Video

This is the shortest VoW ever. Let it play and you’ll get absolutely no idea about Joey’s next album  ‘Countdown’ which will be released on 16th September:  you are ordered to ORDER NOW!!! (but not by IndoJazzia).

Whether you do or don’t is up to you, but once his 16 seconds of extra fame ends, you’ll have a wide choice you’ll have several lengthier examples of Joey’s outstanding gift for improvisation.

Update 26.7.16
You can watch a full performance of City Lights here.

First, a mini review of  the  launch of Erik Sondhy’s album of solo piano improvisations, Abbey Road Sessions, Vol.1, last Thursday (30th June) at Paviliun 28 in south Jakarta.

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Many familiar faces, and a few new ones helped set the mood for Erik’s showcase. His album is familiar, after all it’s the first on the IndoJazzia label and why we were at the gig.  He introduced each number, but once he became immersed in his keyboard, he/we discovered hidden depths to his muse. This writer, also of the album’s sleeve notes, realised that Vol.1 is intensely autobiographical, and Erik is without doubt a major talent.

[Note: Vol.1 is getting radio airplay in the USA, France and Japan, and All About Jazz, the major jazz website, will be posting the track ‘Hope’ as their Download of the Day. We’ll let you know on our Facebook page when that happens.]

Once his well-appreciated, absorbing set had finished, the regular Thursday night jam session began. Agam Hamzah, the guitar maestro in Ligro, is the coordinator-curator and quickly demonstrated his affinity with Erik, so much so that the floated notion of recording together may yet became a reality.

And then Nesia Ardi, a pint-sized bundle of energy, took the microphone and we were ‘wowed’. A powerful voice, clear diction, yet with scatting and varied phrasing, a familiar song such as Route 66 became much more than a karaoke cliché. The synergy with Erik and Agam produced a memorable performance, one which involved all of us.

She told IndoJazzia that for her “singing jazz is a passion, I don’t expect many people to buy my CD or pay a lot of money to see me singing; the only thing I really want is just to sing, not to impress but to touch and move people’s hearts because that’s what jazz does to me.”

We have chosen a video of a recent performance she gave in Jakarta. The sound quality and camera work is poor, yet there is a quality about her talent which shines through. She says that “it is my original composition with the chord progression commonly known as a 12 bar blues. I put new melodies and lyrics on it.”

Enjoy.

*In depth analysis/rant is here.

Llyn is 81, a noted artist and a totally original singer-songwriter, with children’s doggerel interspersed with politically-charged diatribes, all in simple rhymes. He’s also a one-man band unlike any other. His instrument is a homemade contraption called the Machine, a dense, wraparound nest of scavenged and invented instruments whose crowning glory is a clump of old-fashioned car and bicycle horns.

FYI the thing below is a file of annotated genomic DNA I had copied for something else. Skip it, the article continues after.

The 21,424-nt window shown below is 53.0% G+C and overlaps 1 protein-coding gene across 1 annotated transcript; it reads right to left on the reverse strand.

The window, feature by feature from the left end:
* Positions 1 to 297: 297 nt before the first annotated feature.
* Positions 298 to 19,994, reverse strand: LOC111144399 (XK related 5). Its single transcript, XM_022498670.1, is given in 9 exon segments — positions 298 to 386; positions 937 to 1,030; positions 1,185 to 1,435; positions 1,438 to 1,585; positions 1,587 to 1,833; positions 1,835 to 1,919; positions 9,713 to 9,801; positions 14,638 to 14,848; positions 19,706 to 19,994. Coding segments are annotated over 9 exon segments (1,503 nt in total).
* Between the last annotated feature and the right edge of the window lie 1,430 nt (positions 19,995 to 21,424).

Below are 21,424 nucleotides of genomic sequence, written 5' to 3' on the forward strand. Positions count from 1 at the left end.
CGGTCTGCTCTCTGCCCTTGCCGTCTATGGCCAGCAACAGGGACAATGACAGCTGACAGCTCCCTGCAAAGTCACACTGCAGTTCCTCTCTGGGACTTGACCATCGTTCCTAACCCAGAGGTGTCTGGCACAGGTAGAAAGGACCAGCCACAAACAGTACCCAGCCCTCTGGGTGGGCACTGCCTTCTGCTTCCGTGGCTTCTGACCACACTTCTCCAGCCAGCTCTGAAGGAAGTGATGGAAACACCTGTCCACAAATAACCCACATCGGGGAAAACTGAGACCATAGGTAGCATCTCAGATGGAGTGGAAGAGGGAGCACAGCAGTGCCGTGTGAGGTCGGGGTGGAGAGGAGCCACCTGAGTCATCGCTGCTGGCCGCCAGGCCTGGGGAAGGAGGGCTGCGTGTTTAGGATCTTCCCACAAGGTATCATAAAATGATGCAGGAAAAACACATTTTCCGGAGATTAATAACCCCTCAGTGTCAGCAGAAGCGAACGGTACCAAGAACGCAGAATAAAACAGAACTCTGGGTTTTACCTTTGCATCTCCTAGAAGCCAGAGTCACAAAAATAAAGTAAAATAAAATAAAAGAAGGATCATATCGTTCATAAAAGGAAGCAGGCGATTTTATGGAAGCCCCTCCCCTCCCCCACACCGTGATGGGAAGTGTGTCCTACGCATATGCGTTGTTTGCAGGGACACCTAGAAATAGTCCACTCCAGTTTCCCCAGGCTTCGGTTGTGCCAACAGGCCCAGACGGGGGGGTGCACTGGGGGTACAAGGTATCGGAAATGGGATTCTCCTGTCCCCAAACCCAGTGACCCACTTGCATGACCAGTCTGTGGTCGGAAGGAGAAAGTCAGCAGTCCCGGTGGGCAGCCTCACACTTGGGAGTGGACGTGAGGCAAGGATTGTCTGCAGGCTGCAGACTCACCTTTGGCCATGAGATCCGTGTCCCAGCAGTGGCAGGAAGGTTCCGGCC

To play his original compositions, Foulkes squeezes the horns’ black rubber bulbs, triggers a drum with one foot, strums an electric bass with the other and picks up a pair of mallets to tap out a melody on a swirl of xylophone keys and cowbells. Sometimes he beats an empty plastic water jug. Oh, and he sings too. The results are both cacophonous and catchy, evoking the sideshow carny stylings of Tom Waits and the sound-effect-laden novelty songs of Foulkes’ first idol, the 1940s musical satirist Spike Jones.

At around 24:00 he plays a ‘tribute’ to that great drummer Gene Krupa. Yes, Llyn is a jazz man.

Lyle Mays has a ‘new’ album out. His Quartet of Marc Johnson, bass, Bob Sheppard, sax, and Mark Walker, drums, were recorded at a gig in Germany in 1993. In this interview, Lyle discusses how he chooses his band mates, and how he composes, and what’s different from his playing in the Pat Metheny Group.

It’s fascinating stuff, and not just for jazz pianists..

This week, IndoJazzia is featuring a Scandinavian quartet who should play at Java Jazz, but probably won’t. The four musicians have different backgrounds, and the music is a reflection of this. Prepare for surprises.

Following the untimely death in 2008 of pianist Esbjörn Svensson, his bandmates in his trio e.s.t. have forged their own paths. Magnus Öström, the drummer, has released two albums under his own name for the ACT label, the last being released in 2011. He has also played with a host of familiar names.

Tonbruket’s founder, upright bass player Dan Berglund has been more active on the recording scene, with three albums by Fire! Orchestra, and four by his group Tonbruket on the ACT label. The most recent album, Forevergreens, was released last month.

Over the course of their three albums, the Swedish band Tonbruket have comprehensively defined the part of the musical universe which they choose to inhabit: a world on the outer boundaries of unshockable prog rock, of uncharted avant-garde folk, and of the kind of jazz where the rule-book has been thrown away. Tonbruket have been able to put down a decisive marker of their identity because each of the members is such a strong individual musician. The band represents the meeting of four people who have already proved themselves in many different contexts, and who were pleased to bring all of the vast experience that they had gathered into this new situation.

Thanks to the Live Jazz Lounge for this (via email subscription).

PS. If you’ve got the time, there’s a full concert, two hours-worth, here.

+ A video of e.s.t. with Pat Metheny at his finest in 2003.